The Art of Recovery?November 5, 2010 - 11:39 AM | by: Douglas Kennedy
Despite today’s encouraging labor report, jobs , in many parts of the country are still few and far between. And consumer confidence has remained flat….but don’t tell that to consumers of art, who were spending this week in New York like it was still 2006.
On Wednesday, Sotheby’s Auction House saw Amedeo Modigliani’s “La Belle Romaine” sell for 68 million dollars.
“The audience was shocked,” said Auctioneer Tobias Meyer, who pointed out the previous record for a Modigliani’ was 32 million. “We were completely blown away.”
And La Belle wasn’t the only record breaking art-item sold this week.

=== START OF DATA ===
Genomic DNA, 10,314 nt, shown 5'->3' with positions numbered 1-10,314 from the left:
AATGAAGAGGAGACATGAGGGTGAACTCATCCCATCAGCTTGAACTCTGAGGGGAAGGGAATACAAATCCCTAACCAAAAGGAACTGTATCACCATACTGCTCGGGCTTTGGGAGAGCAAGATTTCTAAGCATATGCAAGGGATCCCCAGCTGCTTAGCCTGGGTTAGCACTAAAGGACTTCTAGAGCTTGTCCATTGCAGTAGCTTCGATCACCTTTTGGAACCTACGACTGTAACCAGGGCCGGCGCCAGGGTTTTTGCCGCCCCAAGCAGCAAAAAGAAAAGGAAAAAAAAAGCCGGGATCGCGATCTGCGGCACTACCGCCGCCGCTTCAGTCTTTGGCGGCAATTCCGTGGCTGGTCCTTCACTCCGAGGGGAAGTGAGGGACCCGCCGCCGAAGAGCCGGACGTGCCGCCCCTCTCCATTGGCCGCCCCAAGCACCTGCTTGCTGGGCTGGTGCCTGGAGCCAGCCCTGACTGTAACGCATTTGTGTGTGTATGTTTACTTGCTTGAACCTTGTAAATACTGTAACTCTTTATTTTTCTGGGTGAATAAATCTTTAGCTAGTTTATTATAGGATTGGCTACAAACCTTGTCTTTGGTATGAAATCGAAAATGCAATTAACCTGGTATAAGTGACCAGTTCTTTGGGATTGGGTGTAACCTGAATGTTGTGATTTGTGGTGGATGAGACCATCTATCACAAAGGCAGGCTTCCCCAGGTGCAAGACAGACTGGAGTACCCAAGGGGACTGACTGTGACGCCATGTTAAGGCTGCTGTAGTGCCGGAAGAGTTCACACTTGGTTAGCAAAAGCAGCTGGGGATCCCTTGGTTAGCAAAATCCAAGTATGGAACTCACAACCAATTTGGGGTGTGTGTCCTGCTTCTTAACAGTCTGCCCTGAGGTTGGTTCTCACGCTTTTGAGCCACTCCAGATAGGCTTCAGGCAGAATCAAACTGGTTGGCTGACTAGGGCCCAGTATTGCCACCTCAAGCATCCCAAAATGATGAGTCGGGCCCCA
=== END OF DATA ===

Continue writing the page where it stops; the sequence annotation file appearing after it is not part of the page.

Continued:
Christie’s auction house saw a colorful cubist painting by Juan Gris sell for 28 million. It also saw a Matisse statue of a woman’s back sell for over 48 million. Both exceeded expectations and easily set records for the artists.
All in all, Christie’s and Sotheby’s say they saw dozens of lots sell for over 1 million dollars, and many sell for well over 10 million dollars. Sotheby’s says its sale of Contemporary and Modern Art is up 183 percent from last year.
Some call increased art-sales an economic indicator that the economy is about to recover. But not everyone.
“I think art has reemerged,” said Heidi Lee as she walked in Midtown Manhattan Thursday afternoon, “as a viable asset for investments.”
Lee is an art consultant and advises wealthy collectors about art-investing. She says art has become a place to put money in order to diversify. “The way some people invest in gold,” she said.
But she says. “You want to be very careful.”
She says it’s important to know good art from bad art before investing. And she says not all sectors of the art world are doing well.
“The higher end of the market is doing much better than the lower end, which is not performing as well.”